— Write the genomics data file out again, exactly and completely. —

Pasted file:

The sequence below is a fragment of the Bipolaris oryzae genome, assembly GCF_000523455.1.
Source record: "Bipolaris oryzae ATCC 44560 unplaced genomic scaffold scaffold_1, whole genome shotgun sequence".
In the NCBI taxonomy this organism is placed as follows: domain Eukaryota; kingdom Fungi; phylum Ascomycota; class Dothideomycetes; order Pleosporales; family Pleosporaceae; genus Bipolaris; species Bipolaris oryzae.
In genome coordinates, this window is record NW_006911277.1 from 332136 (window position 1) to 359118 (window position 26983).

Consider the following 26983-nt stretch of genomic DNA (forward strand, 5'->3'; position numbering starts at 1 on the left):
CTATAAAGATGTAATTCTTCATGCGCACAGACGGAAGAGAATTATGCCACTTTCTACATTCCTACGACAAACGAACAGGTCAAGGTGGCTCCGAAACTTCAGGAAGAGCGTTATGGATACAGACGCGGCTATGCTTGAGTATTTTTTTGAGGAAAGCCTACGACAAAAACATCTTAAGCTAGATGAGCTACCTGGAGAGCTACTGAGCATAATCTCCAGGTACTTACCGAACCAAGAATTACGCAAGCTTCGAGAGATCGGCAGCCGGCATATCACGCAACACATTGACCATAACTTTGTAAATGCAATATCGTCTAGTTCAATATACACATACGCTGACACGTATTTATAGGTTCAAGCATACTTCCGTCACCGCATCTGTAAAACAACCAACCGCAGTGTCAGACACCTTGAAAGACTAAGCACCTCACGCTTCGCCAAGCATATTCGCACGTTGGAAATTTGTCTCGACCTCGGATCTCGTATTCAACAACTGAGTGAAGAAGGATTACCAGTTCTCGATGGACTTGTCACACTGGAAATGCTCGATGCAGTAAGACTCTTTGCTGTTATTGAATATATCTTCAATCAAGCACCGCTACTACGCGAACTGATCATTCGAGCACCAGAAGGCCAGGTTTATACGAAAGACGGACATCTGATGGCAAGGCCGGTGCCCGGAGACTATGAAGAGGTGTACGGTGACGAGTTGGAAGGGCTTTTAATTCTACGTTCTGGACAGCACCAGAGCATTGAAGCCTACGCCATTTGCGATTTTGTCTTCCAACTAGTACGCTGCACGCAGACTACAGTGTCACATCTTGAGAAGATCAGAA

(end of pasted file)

The sequence below is a fragment of the Bipolaris oryzae genome, assembly GCF_000523455.1.
Source record: "Bipolaris oryzae ATCC 44560 unplaced genomic scaffold scaffold_1, whole genome shotgun sequence".
In the NCBI taxonomy this organism is placed as follows: domain Eukaryota; kingdom Fungi; phylum Ascomycota; class Dothideomycetes; order Pleosporales; family Pleosporaceae; genus Bipolaris; species Bipolaris oryzae.
In genome coordinates, this window is record NW_006911277.1 from 332136 (window position 1) to 359118 (window position 26983).

Consider the following 26983-nt stretch of genomic DNA (forward strand, 5'->3'; position numbering starts at 1 on the left):
CTATAAAGATGTAATTCTTCATGCGCACAGACGGAAGAGAATTATGCCACTTTCTACATTCCTACGACAAACGAACAGGTCAAGGTGGCTCCGAAACTTCAGGAAGAGCGTTATGGATACAGACGCGGCTATGCTTGAGTATTTTTTTGAGGAAAGCCTACGACAAAAACATCTTAAGCTAGATGAGCTACCTGGAGAGCTACTGAGCATAATCTCCAGGTACTTACCGAACCAAGAATTACGCAAGCTTCGAGAGATCGGCAGCCGGCATATCACGCAACACATTGACCATAACTTTGTAAATGCAATATCGTCTAGTTCAATATACACATACGCTGACACGTATTTATAGGTTCAAGCATACTTCCGTCACCGCATCTGTAAAACAACCAACCGCAGTGTCAGACACCTTGAAAGACTAAGCACCTCACGCTTCGCCAAGCATATTCGCACGTTGGAAATTTGTCTCGACCTCGGATCTCGTATTCAACAACTGAGTGAAGAAGGATTACCAGTTCTCGATGGACTTGTCACACTGGAAATGCTCGATGCAGTAAGACTCTTTGCTGTTATTGAATATATCTTCAATCAAGCACCGCTACTACGCGAACTGATCATTCGAGCACCAGAAGGCCAGGTTTATACGAAAGACGGACATCTGATGGCAAGGCCGGTGCCCGGAGACTATGAAGAGGTGTACGGTGACGAGTTGGAAGGGCTTTTAATTCTACGTTCTGGACAGCACCAGAGCATTGAAGCCTACGCCATTTGCGATTTTGTCTTCCAACTAGTACGCTGCACGCAGACTACAGTGTCACATCTTGAGAAGATCAGAA